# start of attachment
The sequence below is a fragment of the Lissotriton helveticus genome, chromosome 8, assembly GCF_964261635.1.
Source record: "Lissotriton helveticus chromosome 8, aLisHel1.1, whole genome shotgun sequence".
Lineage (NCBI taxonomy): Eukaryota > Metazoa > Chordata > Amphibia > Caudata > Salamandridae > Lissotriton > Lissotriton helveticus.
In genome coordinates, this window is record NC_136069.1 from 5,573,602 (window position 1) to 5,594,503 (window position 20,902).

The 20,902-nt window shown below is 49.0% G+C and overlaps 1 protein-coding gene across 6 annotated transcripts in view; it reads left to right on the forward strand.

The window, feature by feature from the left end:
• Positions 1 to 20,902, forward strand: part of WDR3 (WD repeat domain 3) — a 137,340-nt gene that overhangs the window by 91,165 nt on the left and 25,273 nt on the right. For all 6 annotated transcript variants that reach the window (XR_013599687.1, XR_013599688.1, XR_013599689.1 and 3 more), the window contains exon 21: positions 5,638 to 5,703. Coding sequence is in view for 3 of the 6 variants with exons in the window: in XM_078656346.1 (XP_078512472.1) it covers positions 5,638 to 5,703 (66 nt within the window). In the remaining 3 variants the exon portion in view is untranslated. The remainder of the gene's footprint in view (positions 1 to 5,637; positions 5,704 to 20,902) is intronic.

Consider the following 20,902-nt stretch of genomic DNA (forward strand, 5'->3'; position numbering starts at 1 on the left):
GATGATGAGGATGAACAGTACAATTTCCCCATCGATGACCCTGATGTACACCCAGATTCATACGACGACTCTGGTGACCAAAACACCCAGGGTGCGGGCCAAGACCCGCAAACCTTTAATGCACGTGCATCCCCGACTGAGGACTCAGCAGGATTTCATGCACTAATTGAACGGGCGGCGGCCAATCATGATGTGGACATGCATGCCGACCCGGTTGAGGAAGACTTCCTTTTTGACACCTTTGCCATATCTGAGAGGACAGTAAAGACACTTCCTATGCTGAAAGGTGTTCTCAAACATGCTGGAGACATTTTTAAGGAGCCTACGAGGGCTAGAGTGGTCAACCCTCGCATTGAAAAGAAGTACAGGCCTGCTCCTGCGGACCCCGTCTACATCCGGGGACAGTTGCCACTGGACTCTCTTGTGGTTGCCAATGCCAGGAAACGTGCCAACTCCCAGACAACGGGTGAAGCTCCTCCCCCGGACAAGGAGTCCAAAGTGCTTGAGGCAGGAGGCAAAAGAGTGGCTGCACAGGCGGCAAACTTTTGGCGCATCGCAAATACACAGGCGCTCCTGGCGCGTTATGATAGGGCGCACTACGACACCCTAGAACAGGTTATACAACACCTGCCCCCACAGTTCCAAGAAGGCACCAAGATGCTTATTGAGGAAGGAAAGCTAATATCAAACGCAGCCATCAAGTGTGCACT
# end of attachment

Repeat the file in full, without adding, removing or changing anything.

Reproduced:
The sequence below is a fragment of the Lissotriton helveticus genome, chromosome 8, assembly GCF_964261635.1.
Source record: "Lissotriton helveticus chromosome 8, aLisHel1.1, whole genome shotgun sequence".
Lineage (NCBI taxonomy): Eukaryota > Metazoa > Chordata > Amphibia > Caudata > Salamandridae > Lissotriton > Lissotriton helveticus.
In genome coordinates, this window is record NC_136069.1 from 5,573,602 (window position 1) to 5,594,503 (window position 20,902).

The 20,902-nt window shown below is 49.0% G+C and overlaps 1 protein-coding gene across 6 annotated transcripts in view; it reads left to right on the forward strand.

The window, feature by feature from the left end:
• Positions 1 to 20,902, forward strand: part of WDR3 (WD repeat domain 3) — a 137,340-nt gene that overhangs the window by 91,165 nt on the left and 25,273 nt on the right. For all 6 annotated transcript variants that reach the window (XR_013599687.1, XR_013599688.1, XR_013599689.1 and 3 more), the window contains exon 21: positions 5,638 to 5,703. Coding sequence is in view for 3 of the 6 variants with exons in the window: in XM_078656346.1 (XP_078512472.1) it covers positions 5,638 to 5,703 (66 nt within the window). In the remaining 3 variants the exon portion in view is untranslated. The remainder of the gene's footprint in view (positions 1 to 5,637; positions 5,704 to 20,902) is intronic.

Consider the following 20,902-nt stretch of genomic DNA (forward strand, 5'->3'; position numbering starts at 1 on the left):
GATGATGAGGATGAACAGTACAATTTCCCCATCGATGACCCTGATGTACACCCAGATTCATACGACGACTCTGGTGACCAAAACACCCAGGGTGCGGGCCAAGACCCGCAAACCTTTAATGCACGTGCATCCCCGACTGAGGACTCAGCAGGATTTCATGCACTAATTGAACGGGCGGCGGCCAATCATGATGTGGACATGCATGCCGACCCGGTTGAGGAAGACTTCCTTTTTGACACCTTTGCCATATCTGAGAGGACAGTAAAGACACTTCCTATGCTGAAAGGTGTTCTCAAACATGCTGGAGACATTTTTAAGGAGCCTACGAGGGCTAGAGTGGTCAACCCTCGCATTGAAAAGAAGTACAGGCCTGCTCCTGCGGACCCCGTCTACATCCGGGGACAGTTGCCACTGGACTCTCTTGTGGTTGCCAATGCCAGGAAACGTGCCAACTCCCAGACAACGGGTGAAGCTCCTCCCCCGGACAAGGAGTCCAAAGTGCTTGAGGCAGGAGGCAAAAGAGTGGCTGCACAGGCGGCAAACTTTTGGCGCATCGCAAATACACAGGCGCTCCTGGCGCGTTATGATAGGGCGCACTACGACACCCTAGAACAGGTTATACAACACCTGCCCCCACAGTTCCAAGAAGGCACCAAGATGCTTATTGAGGAAGGAAAGCTAATATCAAACGCAGCCATCAAGTGTGCACT